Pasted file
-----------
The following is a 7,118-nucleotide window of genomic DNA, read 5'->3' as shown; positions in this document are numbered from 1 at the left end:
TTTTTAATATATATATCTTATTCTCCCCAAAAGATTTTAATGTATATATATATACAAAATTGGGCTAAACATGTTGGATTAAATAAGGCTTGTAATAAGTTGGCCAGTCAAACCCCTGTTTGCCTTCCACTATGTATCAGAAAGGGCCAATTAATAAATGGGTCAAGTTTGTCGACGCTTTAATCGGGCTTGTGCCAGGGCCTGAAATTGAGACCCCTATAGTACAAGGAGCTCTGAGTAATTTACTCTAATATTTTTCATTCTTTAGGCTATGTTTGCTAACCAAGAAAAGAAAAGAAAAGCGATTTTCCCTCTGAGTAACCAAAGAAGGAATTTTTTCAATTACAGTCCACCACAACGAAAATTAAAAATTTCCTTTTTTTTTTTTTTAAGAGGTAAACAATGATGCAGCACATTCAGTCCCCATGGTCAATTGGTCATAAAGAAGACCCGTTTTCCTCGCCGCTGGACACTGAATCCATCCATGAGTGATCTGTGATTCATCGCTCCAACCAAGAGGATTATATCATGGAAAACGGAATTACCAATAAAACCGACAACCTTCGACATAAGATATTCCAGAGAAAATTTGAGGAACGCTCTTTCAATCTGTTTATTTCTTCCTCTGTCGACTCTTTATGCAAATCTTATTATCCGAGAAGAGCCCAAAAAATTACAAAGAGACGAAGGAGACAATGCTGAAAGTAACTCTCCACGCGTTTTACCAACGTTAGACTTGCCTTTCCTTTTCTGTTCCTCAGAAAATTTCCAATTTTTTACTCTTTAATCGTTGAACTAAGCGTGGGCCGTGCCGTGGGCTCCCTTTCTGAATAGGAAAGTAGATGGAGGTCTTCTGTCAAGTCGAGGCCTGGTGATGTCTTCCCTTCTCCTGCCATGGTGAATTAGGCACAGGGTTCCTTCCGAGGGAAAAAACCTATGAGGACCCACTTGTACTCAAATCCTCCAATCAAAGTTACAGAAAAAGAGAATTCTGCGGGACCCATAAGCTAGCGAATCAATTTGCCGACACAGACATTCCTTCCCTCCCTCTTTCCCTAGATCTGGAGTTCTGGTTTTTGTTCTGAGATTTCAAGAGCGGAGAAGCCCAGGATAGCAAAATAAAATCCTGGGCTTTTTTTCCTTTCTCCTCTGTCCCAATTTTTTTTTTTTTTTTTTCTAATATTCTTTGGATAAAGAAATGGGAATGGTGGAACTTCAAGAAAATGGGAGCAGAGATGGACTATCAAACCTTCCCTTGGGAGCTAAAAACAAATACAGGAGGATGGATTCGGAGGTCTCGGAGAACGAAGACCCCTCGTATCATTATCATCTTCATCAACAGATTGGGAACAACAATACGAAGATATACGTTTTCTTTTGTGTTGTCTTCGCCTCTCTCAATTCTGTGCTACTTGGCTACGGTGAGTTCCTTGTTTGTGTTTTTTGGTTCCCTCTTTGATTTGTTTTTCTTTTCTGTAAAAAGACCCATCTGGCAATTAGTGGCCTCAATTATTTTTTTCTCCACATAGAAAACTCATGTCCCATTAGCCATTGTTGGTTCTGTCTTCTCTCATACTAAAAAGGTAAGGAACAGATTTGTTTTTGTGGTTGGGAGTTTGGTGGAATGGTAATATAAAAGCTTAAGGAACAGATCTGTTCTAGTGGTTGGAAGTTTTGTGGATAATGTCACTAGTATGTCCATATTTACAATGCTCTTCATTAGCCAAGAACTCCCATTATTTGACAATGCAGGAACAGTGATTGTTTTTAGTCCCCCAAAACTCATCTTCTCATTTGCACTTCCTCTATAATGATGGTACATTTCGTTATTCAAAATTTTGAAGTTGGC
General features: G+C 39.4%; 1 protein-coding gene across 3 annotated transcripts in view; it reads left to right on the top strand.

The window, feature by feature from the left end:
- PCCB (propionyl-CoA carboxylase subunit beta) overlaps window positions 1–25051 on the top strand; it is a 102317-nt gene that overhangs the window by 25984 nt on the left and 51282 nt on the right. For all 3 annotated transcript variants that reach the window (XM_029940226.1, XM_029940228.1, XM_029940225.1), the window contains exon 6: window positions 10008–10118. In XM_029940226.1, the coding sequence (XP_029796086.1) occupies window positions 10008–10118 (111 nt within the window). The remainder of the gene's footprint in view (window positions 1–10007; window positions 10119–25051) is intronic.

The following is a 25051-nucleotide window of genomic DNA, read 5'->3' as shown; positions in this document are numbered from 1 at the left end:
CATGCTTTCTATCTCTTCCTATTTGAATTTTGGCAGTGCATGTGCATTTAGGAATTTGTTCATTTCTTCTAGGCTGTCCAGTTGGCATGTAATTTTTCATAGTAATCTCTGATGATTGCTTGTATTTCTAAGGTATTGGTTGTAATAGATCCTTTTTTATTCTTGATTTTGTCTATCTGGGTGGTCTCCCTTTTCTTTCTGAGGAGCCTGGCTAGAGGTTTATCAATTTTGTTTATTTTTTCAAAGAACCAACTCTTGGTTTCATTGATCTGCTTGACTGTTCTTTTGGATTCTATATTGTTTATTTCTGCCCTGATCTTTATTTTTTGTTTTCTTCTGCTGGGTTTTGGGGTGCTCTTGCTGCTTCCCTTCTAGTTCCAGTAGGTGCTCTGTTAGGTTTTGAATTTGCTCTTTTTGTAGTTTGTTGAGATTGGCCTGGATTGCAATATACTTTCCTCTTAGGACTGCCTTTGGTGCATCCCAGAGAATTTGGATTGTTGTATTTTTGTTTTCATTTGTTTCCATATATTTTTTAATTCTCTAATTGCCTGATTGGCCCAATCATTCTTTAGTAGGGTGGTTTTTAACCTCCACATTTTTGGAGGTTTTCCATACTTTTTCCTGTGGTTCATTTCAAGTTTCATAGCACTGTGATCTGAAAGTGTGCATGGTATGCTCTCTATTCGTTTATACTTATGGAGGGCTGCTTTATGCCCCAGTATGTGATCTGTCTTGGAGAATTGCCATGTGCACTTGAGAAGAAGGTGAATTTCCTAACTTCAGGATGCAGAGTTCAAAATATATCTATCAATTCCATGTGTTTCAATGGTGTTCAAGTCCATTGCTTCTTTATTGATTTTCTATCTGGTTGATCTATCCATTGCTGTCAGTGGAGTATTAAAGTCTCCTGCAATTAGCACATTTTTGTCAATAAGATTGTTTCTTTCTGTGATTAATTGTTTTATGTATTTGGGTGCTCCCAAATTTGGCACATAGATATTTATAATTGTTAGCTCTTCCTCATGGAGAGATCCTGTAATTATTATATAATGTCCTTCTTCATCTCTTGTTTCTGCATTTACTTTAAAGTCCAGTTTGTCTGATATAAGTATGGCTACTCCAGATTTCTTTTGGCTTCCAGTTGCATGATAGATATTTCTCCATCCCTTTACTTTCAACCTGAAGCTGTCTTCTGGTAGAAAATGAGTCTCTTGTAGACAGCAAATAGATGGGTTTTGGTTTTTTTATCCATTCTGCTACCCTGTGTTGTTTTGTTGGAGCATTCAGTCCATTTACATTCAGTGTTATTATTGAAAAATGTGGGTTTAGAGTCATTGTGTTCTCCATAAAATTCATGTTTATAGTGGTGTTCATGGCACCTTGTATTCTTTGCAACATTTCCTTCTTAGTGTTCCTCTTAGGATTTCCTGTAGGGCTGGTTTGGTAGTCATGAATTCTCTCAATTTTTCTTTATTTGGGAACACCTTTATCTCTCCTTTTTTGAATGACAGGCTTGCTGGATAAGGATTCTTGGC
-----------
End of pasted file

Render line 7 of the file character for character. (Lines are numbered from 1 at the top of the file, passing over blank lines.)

CATGCTTTCTATCTCTTCCTATTTGAATTTTGGCAGTGCATGTGCATTTAGGAATTTGTTCATTTCTTCTAGGCTGTCCAGTTGGCATGTAATTTTTCATAGTAATCTCTGATGATTGCTTGTATTTCTAAGGTATTGGTTGTAATAGATCCTTTTTTATTCTTGATTTTGTCTATCTGGGTGGTCTCCCTTTTCTTTCTGAGGAGCCTGGCTAGAGGTTTATCAATTTTGTTTATTTTTTCAAAGAACCAACTCTTGGTTTCATTGATCTGCTTGACTGTTCTTTTGGATTCTATATTGTTTATTTCTGCCCTGATCTTTATTTTTTGTTTTCTTCTGCTGGGTTTTGGGGTGCTCTTGCTGCTTCCCTTCTAGTTCCAGTAGGTGCTCTGTTAGGTTTTGAATTTGCTCTTTTTGTAGTTTGTTGAGATTGGCCTGGATTGCAATATACTTTCCTCTTAGGACTGCCTTTGGTGCATCCCAGAGAATTTGGATTGTTGTATTTTTGTTTTCATTTGTTTCCATATATTTTTTAATTCTCTAATTGCCTGATTGGCCCAATCATTCTTTAGTAGGGTGGTTTTTAACCTCCACATTTTTGGAGGTTTTCCATACTTTTTCCTGTGGTTCATTTCAAGTTTCATAGCACTGTGATCTGAAAGTGTGCATGGTATGCTCTCTATTCGTTTATACTTATGGAGGGCTGCTTTATGCCCCAGTATGTGATCTGTCTTGGAGAATTGCCATGTGCACTTGAGAAGAAGGTGAATTTCCTAACTTCAGGATGCAGAGTTCAAAATATATCTATCAATTCCATGTGTTTCAATGGTGTTCAAGTCCATTGCTTCTTTATTGATTTTCTATCTGGTTGATCTATCCATTGCTGTCAGTGGAGTATTAAAGTCTCCTGCAATTAGCACATTTTTGTCAATAAGATTGTTTCTTTCTGTGATTAATTGTTTTATGTATTTGGGTGCTCCCAAATTTGGCACATAGATATTTATAATTGTTAGCTCTTCCTCATGGAGAGATCCTGTAATTATTATATAATGTCCTTCTTCATCTCTTGTTTCTGCATTTACTTTAAAGTCCAGTTTGTCTGATATAAGTATGGCTACTCCAGATTTCTTTTGGCTTCCAGTTGCATGATAGATATTTCTCCATCCCTTTACTTTCAACCTGAAGCTGTCTTCTGGTAGAAAATGAGTCTCTTGTAGACAGCAAATAGATGGGTTTTGGTTTTTTTATCCATTCTGCTACCCTGTGTTGTTTTGTTGGAGCATTCAGTCCATTTACATTCAGTGTTATTATTGAAAAATGTGGGTTTAGAGTCATTGTGTTCTCCATAAAATTCATGTTTATAGTGGTGTTCATGGCACCTTGTATTCTTTGCAACATTTCCTTCTTAGTGTTCCTCTTAGGATTTCCTGTAGGGCTGGTTTGGTAGTCATGAATTCTCTCAATTTTTCTTTATTTGGGAACACCTTTATCTCTCCTTTTTTGAATGACAGGCTTGCTGGATAAGGATTCTTGGC